100s. Israel / Palestine
Instruments were essentially banished from the synagogue after the destruction of the Second Temple, a ban which served as both a sign of national mourning and a bid to dissuade Jews from listening to secular music.The ban largely remained in place for another 1,500 years or so, when secular music made a comeback via the renaissance, and European synagogues began installing organs to accompany the new tunes which chazzanim were using for their old songs.
1930s. Algeria. Cheikha Remitti
The Algerian raï-singer Cheikha Remitti recorded her first records in 1936 and had to suffer criticism from the more orthodox of Muslims as well as the colonial French rulers and later from the Marxist government of post-independence Algeria.
1934. Turkey. Ottoman classical music
Ottoman classical music is a kind of music that developed in parallel with the Ottoman Empire. As the empire grew, elements of conquered peoples were incorporated into the increasingly diverse field of Ottoman music. The Ottoman Empire was a multi-ethnic state, and cultural influences, including music, were shared by many ethnic groups. In 1934, the government of Kemal Ataturk banned Ottoman classical music. The ban was lifted the following year.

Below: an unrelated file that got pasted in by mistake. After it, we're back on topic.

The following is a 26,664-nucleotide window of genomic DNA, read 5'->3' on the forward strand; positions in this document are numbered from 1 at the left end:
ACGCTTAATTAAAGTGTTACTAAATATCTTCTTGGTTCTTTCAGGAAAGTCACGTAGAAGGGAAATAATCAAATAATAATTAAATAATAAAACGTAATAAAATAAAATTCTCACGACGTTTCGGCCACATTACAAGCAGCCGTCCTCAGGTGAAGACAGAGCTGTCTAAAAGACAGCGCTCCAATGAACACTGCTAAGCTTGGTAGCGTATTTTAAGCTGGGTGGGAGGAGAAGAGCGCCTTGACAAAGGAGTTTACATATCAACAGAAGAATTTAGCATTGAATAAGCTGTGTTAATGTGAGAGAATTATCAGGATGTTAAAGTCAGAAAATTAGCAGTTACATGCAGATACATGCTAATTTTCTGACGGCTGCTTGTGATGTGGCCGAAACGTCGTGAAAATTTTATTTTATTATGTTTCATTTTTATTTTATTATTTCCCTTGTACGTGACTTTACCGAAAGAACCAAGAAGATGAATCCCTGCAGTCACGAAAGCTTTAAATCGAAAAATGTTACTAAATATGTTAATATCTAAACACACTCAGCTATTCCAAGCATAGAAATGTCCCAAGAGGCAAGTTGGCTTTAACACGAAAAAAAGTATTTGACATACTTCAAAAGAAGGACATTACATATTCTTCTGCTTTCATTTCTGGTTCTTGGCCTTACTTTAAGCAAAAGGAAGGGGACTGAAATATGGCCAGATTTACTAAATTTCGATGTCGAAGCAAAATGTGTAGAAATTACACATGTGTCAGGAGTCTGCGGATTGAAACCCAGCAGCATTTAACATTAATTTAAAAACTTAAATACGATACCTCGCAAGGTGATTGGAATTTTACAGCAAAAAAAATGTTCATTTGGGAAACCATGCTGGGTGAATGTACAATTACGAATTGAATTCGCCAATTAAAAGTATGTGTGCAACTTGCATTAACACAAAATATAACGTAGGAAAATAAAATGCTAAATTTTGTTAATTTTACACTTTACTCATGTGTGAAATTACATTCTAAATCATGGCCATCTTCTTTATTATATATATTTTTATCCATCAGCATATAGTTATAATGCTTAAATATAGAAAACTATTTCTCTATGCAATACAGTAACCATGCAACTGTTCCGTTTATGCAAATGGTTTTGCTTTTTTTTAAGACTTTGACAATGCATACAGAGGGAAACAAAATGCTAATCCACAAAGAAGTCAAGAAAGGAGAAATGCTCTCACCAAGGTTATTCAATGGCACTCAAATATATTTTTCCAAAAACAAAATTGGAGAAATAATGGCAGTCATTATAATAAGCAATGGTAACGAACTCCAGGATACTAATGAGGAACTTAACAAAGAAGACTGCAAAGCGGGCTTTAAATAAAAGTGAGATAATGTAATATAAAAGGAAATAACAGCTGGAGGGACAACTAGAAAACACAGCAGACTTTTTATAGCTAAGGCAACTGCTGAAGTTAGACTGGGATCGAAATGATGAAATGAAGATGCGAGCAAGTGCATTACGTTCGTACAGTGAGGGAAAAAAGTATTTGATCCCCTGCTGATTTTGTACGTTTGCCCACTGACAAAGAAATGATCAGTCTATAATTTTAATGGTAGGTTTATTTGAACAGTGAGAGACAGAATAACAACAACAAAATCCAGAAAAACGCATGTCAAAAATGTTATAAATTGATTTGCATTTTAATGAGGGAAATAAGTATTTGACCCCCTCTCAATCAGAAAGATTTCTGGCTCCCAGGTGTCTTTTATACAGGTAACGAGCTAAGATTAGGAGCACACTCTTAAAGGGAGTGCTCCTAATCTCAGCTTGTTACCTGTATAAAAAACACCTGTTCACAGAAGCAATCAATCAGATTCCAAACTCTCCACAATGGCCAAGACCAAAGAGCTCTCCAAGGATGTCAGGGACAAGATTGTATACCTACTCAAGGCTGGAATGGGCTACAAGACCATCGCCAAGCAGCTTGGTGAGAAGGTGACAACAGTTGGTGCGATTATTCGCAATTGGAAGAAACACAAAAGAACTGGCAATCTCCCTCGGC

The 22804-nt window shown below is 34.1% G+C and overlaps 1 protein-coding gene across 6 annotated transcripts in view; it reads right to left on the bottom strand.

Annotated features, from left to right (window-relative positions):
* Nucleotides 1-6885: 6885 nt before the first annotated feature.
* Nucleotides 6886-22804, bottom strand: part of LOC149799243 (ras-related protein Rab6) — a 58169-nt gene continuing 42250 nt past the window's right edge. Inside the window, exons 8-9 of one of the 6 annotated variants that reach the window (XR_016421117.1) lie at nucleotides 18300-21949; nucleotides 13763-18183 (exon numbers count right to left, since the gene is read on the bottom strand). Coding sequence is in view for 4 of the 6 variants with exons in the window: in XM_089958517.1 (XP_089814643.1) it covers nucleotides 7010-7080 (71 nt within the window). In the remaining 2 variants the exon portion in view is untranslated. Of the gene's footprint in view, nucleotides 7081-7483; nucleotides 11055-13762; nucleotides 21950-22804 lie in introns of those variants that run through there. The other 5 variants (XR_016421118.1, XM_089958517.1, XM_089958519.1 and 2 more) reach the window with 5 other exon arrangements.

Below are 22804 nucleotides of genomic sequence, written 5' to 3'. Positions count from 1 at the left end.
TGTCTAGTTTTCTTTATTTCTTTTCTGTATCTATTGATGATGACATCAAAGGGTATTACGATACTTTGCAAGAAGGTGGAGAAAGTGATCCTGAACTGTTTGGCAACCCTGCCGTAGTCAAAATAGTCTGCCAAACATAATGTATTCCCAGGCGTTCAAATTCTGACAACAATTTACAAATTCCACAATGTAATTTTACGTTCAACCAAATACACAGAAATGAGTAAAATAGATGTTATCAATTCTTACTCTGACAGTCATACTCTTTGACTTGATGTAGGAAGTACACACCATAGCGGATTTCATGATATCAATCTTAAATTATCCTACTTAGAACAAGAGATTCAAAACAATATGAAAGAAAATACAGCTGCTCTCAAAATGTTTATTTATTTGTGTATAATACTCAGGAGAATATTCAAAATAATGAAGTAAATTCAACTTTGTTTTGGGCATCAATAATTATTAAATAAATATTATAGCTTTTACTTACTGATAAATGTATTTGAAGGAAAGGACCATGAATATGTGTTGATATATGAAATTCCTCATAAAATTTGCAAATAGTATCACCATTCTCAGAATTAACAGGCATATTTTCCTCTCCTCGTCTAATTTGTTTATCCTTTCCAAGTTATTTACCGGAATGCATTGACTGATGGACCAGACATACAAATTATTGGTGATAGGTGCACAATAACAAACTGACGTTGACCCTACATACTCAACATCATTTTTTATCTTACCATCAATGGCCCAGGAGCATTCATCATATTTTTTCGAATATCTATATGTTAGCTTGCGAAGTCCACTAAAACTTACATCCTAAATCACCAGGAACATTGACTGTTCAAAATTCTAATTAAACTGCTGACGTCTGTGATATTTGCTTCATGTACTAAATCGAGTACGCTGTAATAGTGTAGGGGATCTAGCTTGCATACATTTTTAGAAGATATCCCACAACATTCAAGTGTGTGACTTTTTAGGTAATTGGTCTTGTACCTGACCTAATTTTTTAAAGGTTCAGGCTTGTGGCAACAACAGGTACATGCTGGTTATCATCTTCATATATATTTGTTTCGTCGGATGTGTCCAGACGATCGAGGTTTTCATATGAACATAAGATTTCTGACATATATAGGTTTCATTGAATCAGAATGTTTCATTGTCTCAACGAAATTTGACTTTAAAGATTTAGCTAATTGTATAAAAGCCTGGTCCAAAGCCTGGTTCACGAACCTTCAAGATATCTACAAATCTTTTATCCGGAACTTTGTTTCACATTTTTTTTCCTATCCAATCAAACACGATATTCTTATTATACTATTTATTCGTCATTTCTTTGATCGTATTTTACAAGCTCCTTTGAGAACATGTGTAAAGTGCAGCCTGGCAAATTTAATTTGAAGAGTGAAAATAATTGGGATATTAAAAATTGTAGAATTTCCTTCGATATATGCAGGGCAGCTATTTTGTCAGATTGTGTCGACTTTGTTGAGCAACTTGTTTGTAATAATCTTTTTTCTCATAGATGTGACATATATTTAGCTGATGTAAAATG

Turkish classical music refers quite specifically to the music cultivated by the Ottoman Empire. That empire included substantial territory which had been under Byzantine or Arabic control and traditional music in Turkey was conditioned by that history.